After teasing it for days, Taylor Swift released “Out of the Woods,” the newest single from her album 1989, late Monday night. Out of the Woods is arguably what Swift does best: It’s a highly emotional song about a rocky relationship.
The two songs released thus far from 1989 follow now-familiar guidelines for Swift songs. On one hand, there’s “Shake It Off,” an anthem about not caring what others think—along the lines of “22.” On the other hand there’s “Out of the Woods,” a song which comes off as intensely intimate, like “All Too Well,” “Dear John,” or even “Fifteen,” if you’re in the mood to really throw back. Swift is a master at crafting these songs that lyrically feel both incredibly specific and as if they could apply to any situation. Take for instance, “All Too Well.” She sings about leaving her scarf at said man’s sister’s house (hey, Maggie), and his mother “telling stories about [him] on a tee ball team.” She’s best when she cares. Deeply.
“Shake It Off,” for example, can feel, well, off. Swift opens the song by claiming that people say that she stays “out too late,” but Swift has never been a tabloid fixation for any partying antics, and listeners know that. Molly Lambert wrote at Grantland that she was “was surprised to learn that people think Taylor stays out too late, because I have literally never heard anyone suggest that.” Swift embraces her cat-lady image wholeheartedly. Still, “Shake It Off” isn’t exactly off-brand for Swift, who wants to project a familiarity both in her music and her public persona, inviting fans over to her home to listen to the album and simply hang out. In “Shake It Off,” Swift is playing the perfect party host: fun, easy, no stress. In a song like “Out of the Woods,” however, the guests have gone home, the facade is gone, and she’s talking about her real problems.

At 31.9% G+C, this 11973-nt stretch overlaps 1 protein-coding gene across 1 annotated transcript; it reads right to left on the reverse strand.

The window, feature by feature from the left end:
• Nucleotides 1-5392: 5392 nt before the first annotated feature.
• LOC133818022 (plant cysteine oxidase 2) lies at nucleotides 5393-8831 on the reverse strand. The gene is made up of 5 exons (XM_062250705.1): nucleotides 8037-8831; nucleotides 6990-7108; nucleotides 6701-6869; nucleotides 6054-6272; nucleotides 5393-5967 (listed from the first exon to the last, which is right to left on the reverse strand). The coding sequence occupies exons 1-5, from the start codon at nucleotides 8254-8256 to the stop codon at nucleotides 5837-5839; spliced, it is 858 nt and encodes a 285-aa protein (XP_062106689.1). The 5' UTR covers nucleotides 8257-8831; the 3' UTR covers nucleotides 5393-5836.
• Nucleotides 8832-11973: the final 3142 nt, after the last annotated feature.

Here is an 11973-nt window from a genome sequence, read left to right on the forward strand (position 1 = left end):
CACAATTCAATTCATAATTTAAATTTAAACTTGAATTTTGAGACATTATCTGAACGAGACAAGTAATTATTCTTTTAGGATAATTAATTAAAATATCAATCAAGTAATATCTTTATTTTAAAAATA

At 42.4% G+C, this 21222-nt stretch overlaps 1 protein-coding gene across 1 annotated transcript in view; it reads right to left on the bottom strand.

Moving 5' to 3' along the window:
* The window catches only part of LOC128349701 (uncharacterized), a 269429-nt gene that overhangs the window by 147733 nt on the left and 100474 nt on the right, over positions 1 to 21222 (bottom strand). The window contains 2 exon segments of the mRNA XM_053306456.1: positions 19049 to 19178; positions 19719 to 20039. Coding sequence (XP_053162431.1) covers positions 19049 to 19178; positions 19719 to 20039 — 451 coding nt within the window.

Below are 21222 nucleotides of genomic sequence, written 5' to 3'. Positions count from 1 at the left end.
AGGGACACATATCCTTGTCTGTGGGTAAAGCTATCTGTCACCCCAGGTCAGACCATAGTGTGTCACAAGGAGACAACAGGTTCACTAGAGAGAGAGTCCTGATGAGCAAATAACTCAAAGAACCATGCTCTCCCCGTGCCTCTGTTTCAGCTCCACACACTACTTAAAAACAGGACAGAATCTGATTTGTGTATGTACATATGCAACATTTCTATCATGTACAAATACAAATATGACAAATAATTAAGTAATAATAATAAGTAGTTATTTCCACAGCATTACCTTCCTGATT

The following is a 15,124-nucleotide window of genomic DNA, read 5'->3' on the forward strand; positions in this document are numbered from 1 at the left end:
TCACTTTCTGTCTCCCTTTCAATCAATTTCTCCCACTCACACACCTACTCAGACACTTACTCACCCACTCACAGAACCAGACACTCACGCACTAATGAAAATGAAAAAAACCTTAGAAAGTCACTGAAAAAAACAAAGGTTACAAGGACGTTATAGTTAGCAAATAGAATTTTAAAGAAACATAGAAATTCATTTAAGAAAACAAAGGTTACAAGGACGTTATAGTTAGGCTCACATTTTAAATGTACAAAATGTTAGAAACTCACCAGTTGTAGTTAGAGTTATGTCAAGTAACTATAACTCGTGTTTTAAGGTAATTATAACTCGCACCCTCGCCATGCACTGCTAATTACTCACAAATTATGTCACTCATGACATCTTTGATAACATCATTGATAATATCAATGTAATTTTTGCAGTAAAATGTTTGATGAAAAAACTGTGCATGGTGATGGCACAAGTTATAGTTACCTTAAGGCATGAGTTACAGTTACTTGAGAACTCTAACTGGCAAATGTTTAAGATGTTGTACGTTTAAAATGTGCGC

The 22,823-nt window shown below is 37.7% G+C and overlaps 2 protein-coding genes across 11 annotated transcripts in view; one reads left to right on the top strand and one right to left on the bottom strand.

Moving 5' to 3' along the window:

It’s worth noting that Swift co-wrote “Out of the Woods” with Fun.’s Jack Antonoff, who produced the track. Antonoff’s hand is evident; “Out of the Woods” is sonically similar to music off Antonoff’s solo project, Bleachers. Antonoff also happens to be boyfriend of Swift friend Lena Dunham (who I hope will direct a Swift video soon). Confessional works well for these people. Swift, meanwhile, worked with Max Martin and Shellback on “Shake It Off,” who also their hands in “22,” “We Are Never Ever Getting Back Together,” and “I Knew You Were Trouble” on her album Red. Martin is known for crafting great pop songs with not-so-great lyrics. Though Swift’s songs with Martin are unique to Swift, Martin songs in general rarely feel personal to the artist performing them—what do you learn about Ariana Grande from “Break Free”?—but personal is where Swift excels.
The chorus of “Out of the Woods” is, for most intents and purposes, pretty generic. Like that of “Shake It Off,” it’s highly repetitive and therefore highly catchy; Swift simply sings “Are we out of the woods yet?” and “Are we in the clear yet?” over and over again. Yet, in a verse, she sings: “Remember when you hit the brakes too soon/Twenty stitches in a hospital room.” Swift appears to be letting you in on secrets that are specific to her own experience—Harry Styles is likely the love interest in question, for those who are still chronicling that element of Swift’s life—while creating a track that’s still widely appealing. (It’s already No. 1 on iTunes.) Upon the release of Red, Richard Lawson called this her “evil gift,” being able to “sell millions of records because of their doors-everywhere accessibility, and yet she somehow finds a way to needle, to pinpoint a particular spirit or feeling that, to the more susceptible among us at least, directly speaks to something specific and exposed within us.” (Lawson, however, wrote this about “22,” which falls in the category of I’m going to have fun Swift songs.)
Swift exists on a plane of fame most of us will never come close to understanding—to the extent that Rolling Stone‘s Josh Eells wrote that she “never feels completely safe, especially when it comes to her privacy.” But listening to “Out of the Woods,” it’s easy to forget that. In this song, she’s just your friend telling you about her doomed relationship, giving you a framework for you to tell her about yours.